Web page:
Dismaland, Banksy's self-described "bemusement park," emerged secretly and suddenly in August to disorient children and adults alike in the English seaside town of Weston-Super-Mare until September 27. Run the Jewels, Massive Attack, Kate Tempest, Pussy Riot and others performed there, as did two musicians billed simply as "local band." They turned out to be Mark Stewart and Gareth Sager, the singer and guitarist, respectively, of post-punk legends the Pop Group. Stewart shared his photographs of the event with Rolling Stone, along with his reflections on this unique and provocative experience.
That was at dawn. After we played the gig with the Sleaford Mods and the Savages we just hung around. When Dismaland was empty it reminded me of Planet of the Apes and novelist J. G. Ballard. Dismaland repositioned a place we went to as kids. Weston-Super-Mare was a boring seaside resort on an estuary. It was the nearest seaside town to Bristol, which pumped raw sewage into the estuary. I remember being taken there when I was just out of nappies. My mother told me to paddle in the sea, and I could see turds floating past. For me, Dismaland was a temporary autonomous zone. And for Banksy to reclaim this derelict lido in the middle of Weston-Super-Mare is an art statement in itself.
When you walked into the bemusement park, you'd go through a cardboard security room with these fake guards. The employees were all really rude to you. Local kids were scattered around the site looking really bored. They were dressed a bit in that citizen-zombie idea we had on the last record and told to look at people with a zombie stare. When you left Dismaland it was even crazier. It was like emerging from a horror film, but you didn't feel any relief because it made everything look so much more real and brutal than before. It tore off the mask of civilization.
This is by Banksy, obviously. The art at Dismaland was a mixture of massive artists like Banksy and Damien Hirst, whose stuff sells for millions, and mad outsider guys who work in their sheds.
The woman in this Banksy piece looks like my mum. [Laughs.] She lives in a similar seaside resort that's even quieter than Weston-Super-Mare; it's completely and utterly J. G. Ballard, like that Specials song, "Ghost Town." Every year there's something in the local paper about a local woman attacked by seagulls. That's the most exciting thing that happens. If you buy a bag of chips, it makes the seagulls go crazy. Weston is exactly the same as it was when I was a kid. It's a bit like Asbury Park in New Jersey. My mother was born two villages down the coast. When I told her which hotel we were staying in, she said my granddad cleaned that hotel's windows. Then he fell off the ladder and did his back in, which was the beginning of the family not having any money, because there was no social securities in those days.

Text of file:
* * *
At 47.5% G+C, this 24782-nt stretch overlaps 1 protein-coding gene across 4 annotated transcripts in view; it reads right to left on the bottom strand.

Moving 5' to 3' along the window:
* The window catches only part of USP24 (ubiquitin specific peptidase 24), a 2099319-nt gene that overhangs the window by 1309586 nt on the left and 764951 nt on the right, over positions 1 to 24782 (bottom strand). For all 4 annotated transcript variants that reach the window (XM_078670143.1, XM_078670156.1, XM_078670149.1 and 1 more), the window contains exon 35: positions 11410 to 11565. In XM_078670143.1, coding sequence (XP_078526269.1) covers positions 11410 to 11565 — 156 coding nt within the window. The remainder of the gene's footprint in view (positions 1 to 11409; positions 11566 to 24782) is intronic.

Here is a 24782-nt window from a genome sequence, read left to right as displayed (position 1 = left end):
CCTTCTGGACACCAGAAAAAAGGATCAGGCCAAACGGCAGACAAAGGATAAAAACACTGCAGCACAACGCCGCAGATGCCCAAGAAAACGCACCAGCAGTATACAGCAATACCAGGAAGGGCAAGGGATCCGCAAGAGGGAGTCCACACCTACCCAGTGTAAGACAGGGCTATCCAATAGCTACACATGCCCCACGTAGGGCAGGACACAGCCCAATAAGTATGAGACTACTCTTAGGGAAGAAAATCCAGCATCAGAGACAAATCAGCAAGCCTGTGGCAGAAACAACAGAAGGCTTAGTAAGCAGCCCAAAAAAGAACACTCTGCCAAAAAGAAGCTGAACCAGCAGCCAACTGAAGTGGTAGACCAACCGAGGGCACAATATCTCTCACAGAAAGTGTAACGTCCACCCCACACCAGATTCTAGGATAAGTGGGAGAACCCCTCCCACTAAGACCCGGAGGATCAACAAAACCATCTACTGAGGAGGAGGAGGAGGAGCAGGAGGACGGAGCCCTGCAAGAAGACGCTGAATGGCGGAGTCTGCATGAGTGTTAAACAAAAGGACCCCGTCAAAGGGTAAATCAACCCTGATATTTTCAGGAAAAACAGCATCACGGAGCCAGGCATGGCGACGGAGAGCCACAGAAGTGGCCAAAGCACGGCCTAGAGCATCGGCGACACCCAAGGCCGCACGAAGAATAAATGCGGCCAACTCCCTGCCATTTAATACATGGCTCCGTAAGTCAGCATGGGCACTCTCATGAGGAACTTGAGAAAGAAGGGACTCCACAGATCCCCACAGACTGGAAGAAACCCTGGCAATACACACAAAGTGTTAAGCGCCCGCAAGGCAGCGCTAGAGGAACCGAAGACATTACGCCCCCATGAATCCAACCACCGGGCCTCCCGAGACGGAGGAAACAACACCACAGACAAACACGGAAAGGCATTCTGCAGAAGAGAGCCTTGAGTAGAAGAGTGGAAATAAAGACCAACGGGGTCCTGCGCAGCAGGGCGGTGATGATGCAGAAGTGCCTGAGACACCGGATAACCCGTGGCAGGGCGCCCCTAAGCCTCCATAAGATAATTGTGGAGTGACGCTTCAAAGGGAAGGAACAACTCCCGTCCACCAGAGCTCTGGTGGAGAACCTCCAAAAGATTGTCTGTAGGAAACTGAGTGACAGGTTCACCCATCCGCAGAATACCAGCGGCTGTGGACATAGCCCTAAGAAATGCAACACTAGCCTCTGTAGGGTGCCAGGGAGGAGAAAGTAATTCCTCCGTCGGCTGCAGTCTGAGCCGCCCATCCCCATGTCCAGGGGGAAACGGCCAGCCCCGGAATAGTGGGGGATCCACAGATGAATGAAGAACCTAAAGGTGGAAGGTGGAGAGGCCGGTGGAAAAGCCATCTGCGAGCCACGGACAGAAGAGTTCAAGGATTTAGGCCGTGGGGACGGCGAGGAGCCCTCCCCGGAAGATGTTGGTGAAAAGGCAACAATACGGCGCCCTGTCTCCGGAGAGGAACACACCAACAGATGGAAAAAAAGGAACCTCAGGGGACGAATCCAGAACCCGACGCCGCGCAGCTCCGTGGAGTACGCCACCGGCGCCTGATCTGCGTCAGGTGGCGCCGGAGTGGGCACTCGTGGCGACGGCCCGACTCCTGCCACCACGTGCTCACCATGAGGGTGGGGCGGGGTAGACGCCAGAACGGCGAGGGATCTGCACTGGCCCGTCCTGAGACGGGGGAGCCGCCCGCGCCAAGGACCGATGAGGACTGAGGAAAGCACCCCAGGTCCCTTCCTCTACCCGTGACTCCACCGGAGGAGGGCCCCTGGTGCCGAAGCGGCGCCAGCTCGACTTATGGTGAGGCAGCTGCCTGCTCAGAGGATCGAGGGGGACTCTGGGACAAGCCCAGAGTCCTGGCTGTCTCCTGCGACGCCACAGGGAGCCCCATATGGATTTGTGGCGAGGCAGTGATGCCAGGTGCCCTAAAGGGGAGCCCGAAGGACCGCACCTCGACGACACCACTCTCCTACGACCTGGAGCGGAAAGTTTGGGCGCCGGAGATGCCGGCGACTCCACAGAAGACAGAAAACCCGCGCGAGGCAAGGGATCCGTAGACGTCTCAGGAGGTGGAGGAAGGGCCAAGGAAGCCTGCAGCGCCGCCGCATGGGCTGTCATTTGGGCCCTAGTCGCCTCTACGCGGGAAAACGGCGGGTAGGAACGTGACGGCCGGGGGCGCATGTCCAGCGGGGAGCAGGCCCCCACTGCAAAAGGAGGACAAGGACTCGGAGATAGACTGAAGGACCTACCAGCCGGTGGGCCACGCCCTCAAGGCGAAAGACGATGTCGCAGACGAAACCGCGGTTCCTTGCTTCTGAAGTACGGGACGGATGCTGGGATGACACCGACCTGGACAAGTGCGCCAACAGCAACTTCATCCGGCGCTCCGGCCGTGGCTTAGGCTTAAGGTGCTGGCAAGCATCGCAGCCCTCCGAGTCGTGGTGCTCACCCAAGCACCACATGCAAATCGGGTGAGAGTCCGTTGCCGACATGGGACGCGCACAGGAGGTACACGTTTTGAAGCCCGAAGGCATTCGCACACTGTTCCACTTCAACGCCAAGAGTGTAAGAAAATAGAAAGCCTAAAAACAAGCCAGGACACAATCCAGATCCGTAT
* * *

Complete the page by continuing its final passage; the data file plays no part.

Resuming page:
That's the old world as seen by Michael Beitz. As I said during our performance, post-punk had an extraordinary effect. It globalized a generation into action. Groups sprung up around the world equipped with a new vocabulary, a new set of ethics and a sense of mission, creating jubilant manifestoes. . . . New iconoclasts will seize the day.
This graphic was done by one of the best artists since the Second World War, Peter Kennard, who I know from back in the day. Banksy's showing respect to earlier generations of artists by collecting people and protest posters from all over the world. In 20 or 30 years Dismaland is going to be seen as the definitive exhibition of engaged art.
[This] is by Wasted Rita, who puts up weird handmade Post-it notes. The good news is that Dismaland generated 20 million pounds for the Weston-Super-Mare community.
This Jani Leinonen piece sums up 2015 for me. It's about how a new kind of corrupted digital elite's dreams of riches are making utter no-go-zone nightmares for everybody in the world. Another one of his pieces said, "One day the poor will have nothing left to eat but the rich" in reclaimed advertising typefaces.
I remember going on family holidays as a teenager and being stuck in these weird "bemusement parks," as Banksy calls them. You'd be sitting with your family in this rundown kind of Nowheresville, getting drunk, and suddenly you'd start to piece together in your head how the world actually worked.
That's by Banksy. Everyone had to sign a nondisclosure thing because Banksy was walking around and his anonymity is important to his art. They're taking a lot of the Dismaland structures to Calais in northern France, where refugees are gathering, because it's going to get freezing cold there.
Our noise set was a provocation. It was a mad reading set to music: "When that dying howl of hunger blows down your door, lady spare a jewel. Bankrupt ideologies litter the dealing room floors. The flags of our fathers lie tattered and torn. The tortures, random beatings, crimes of hate rhetoric from the preachers of the perverted must stop. Class war is now scorched-earth policy, where they are raping the world's resources at the feast of Mammon and retreating to their crystal castles leaving your lands barren." It was like John Cooper Clarke meets Suicide.
I was playing a dub siren, which lets off these siren noises in reggae sound systems. Jah Shaka uses one. I was going mad with it. It looks like a tobacco tin with a couple of knobs. That's what we were: a couple of knobs!